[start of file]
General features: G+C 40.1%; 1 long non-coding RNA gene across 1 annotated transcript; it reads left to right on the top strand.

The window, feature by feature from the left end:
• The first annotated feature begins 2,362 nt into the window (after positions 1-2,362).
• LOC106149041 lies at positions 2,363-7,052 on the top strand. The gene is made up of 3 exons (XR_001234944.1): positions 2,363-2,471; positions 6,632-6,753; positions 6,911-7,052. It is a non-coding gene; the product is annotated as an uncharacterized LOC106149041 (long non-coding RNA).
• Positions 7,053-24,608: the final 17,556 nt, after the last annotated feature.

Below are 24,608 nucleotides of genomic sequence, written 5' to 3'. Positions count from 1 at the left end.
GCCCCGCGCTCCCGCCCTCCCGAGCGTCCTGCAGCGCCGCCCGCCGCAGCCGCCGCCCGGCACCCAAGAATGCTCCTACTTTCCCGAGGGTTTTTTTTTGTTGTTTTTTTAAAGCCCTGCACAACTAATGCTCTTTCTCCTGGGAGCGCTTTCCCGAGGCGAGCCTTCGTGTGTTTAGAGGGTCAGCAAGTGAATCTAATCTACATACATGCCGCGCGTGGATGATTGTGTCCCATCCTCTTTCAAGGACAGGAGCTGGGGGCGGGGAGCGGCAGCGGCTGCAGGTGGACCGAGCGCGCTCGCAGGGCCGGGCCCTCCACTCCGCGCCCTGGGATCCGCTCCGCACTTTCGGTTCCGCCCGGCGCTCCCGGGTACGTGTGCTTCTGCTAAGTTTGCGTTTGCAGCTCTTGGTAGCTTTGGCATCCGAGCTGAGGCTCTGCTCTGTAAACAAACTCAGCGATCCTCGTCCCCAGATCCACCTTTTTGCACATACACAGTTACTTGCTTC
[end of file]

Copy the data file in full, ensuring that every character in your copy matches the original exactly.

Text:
General features: G+C 40.1%; 1 long non-coding RNA gene across 1 annotated transcript; it reads left to right on the top strand.

The window, feature by feature from the left end:
• The first annotated feature begins 2,362 nt into the window (after positions 1-2,362).
• LOC106149041 lies at positions 2,363-7,052 on the top strand. The gene is made up of 3 exons (XR_001234944.1): positions 2,363-2,471; positions 6,632-6,753; positions 6,911-7,052. It is a non-coding gene; the product is annotated as an uncharacterized LOC106149041 (long non-coding RNA).
• Positions 7,053-24,608: the final 17,556 nt, after the last annotated feature.

Below are 24,608 nucleotides of genomic sequence, written 5' to 3'. Positions count from 1 at the left end.
GCCCCGCGCTCCCGCCCTCCCGAGCGTCCTGCAGCGCCGCCCGCCGCAGCCGCCGCCCGGCACCCAAGAATGCTCCTACTTTCCCGAGGGTTTTTTTTTGTTGTTTTTTTAAAGCCCTGCACAACTAATGCTCTTTCTCCTGGGAGCGCTTTCCCGAGGCGAGCCTTCGTGTGTTTAGAGGGTCAGCAAGTGAATCTAATCTACATACATGCCGCGCGTGGATGATTGTGTCCCATCCTCTTTCAAGGACAGGAGCTGGGGGCGGGGAGCGGCAGCGGCTGCAGGTGGACCGAGCGCGCTCGCAGGGCCGGGCCCTCCACTCCGCGCCCTGGGATCCGCTCCGCACTTTCGGTTCCGCCCGGCGCTCCCGGGTACGTGTGCTTCTGCTAAGTTTGCGTTTGCAGCTCTTGGTAGCTTTGGCATCCGAGCTGAGGCTCTGCTCTGTAAACAAACTCAGCGATCCTCGTCCCCAGATCCACCTTTTTGCACATACACAGTTACTTGCTTC